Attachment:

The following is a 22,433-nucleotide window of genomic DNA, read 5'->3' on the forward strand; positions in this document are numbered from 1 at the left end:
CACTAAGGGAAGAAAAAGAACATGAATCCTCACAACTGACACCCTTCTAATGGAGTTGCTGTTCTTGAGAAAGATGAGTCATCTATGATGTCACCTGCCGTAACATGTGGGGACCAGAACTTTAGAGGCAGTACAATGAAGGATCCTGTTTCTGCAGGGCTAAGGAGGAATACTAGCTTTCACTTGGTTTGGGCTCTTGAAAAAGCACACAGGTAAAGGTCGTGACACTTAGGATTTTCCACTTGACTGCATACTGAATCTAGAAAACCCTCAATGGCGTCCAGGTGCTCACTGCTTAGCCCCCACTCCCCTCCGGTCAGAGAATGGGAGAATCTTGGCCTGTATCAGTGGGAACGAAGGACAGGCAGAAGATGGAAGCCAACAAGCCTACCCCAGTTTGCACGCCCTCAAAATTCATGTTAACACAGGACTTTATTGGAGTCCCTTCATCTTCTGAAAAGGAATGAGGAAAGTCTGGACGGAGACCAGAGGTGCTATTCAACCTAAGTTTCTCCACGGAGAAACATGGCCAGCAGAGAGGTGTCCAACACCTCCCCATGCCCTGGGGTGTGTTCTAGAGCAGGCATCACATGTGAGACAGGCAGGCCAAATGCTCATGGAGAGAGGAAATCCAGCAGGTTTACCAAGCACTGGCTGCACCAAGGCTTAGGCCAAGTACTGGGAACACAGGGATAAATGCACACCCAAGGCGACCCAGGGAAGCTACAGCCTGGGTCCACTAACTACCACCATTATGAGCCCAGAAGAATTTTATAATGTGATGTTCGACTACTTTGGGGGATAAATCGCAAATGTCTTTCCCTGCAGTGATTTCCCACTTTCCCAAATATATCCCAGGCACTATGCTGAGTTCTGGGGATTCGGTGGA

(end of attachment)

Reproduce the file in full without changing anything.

The following is a 22,433-nucleotide window of genomic DNA, read 5'->3' on the forward strand; positions in this document are numbered from 1 at the left end:
CACTAAGGGAAGAAAAAGAACATGAATCCTCACAACTGACACCCTTCTAATGGAGTTGCTGTTCTTGAGAAAGATGAGTCATCTATGATGTCACCTGCCGTAACATGTGGGGACCAGAACTTTAGAGGCAGTACAATGAAGGATCCTGTTTCTGCAGGGCTAAGGAGGAATACTAGCTTTCACTTGGTTTGGGCTCTTGAAAAAGCACACAGGTAAAGGTCGTGACACTTAGGATTTTCCACTTGACTGCATACTGAATCTAGAAAACCCTCAATGGCGTCCAGGTGCTCACTGCTTAGCCCCCACTCCCCTCCGGTCAGAGAATGGGAGAATCTTGGCCTGTATCAGTGGGAACGAAGGACAGGCAGAAGATGGAAGCCAACAAGCCTACCCCAGTTTGCACGCCCTCAAAATTCATGTTAACACAGGACTTTATTGGAGTCCCTTCATCTTCTGAAAAGGAATGAGGAAAGTCTGGACGGAGACCAGAGGTGCTATTCAACCTAAGTTTCTCCACGGAGAAACATGGCCAGCAGAGAGGTGTCCAACACCTCCCCATGCCCTGGGGTGTGTTCTAGAGCAGGCATCACATGTGAGACAGGCAGGCCAAATGCTCATGGAGAGAGGAAATCCAGCAGGTTTACCAAGCACTGGCTGCACCAAGGCTTAGGCCAAGTACTGGGAACACAGGGATAAATGCACACCCAAGGCGACCCAGGGAAGCTACAGCCTGGGTCCACTAACTACCACCATTATGAGCCCAGAAGAATTTTATAATGTGATGTTCGACTACTTTGGGGGATAAATCGCAAATGTCTTTCCCTGCAGTGATTTCCCACTTTCCCAAATATATCCCAGGCACTATGCTGAGTTCTGGGGATTCGGTGGA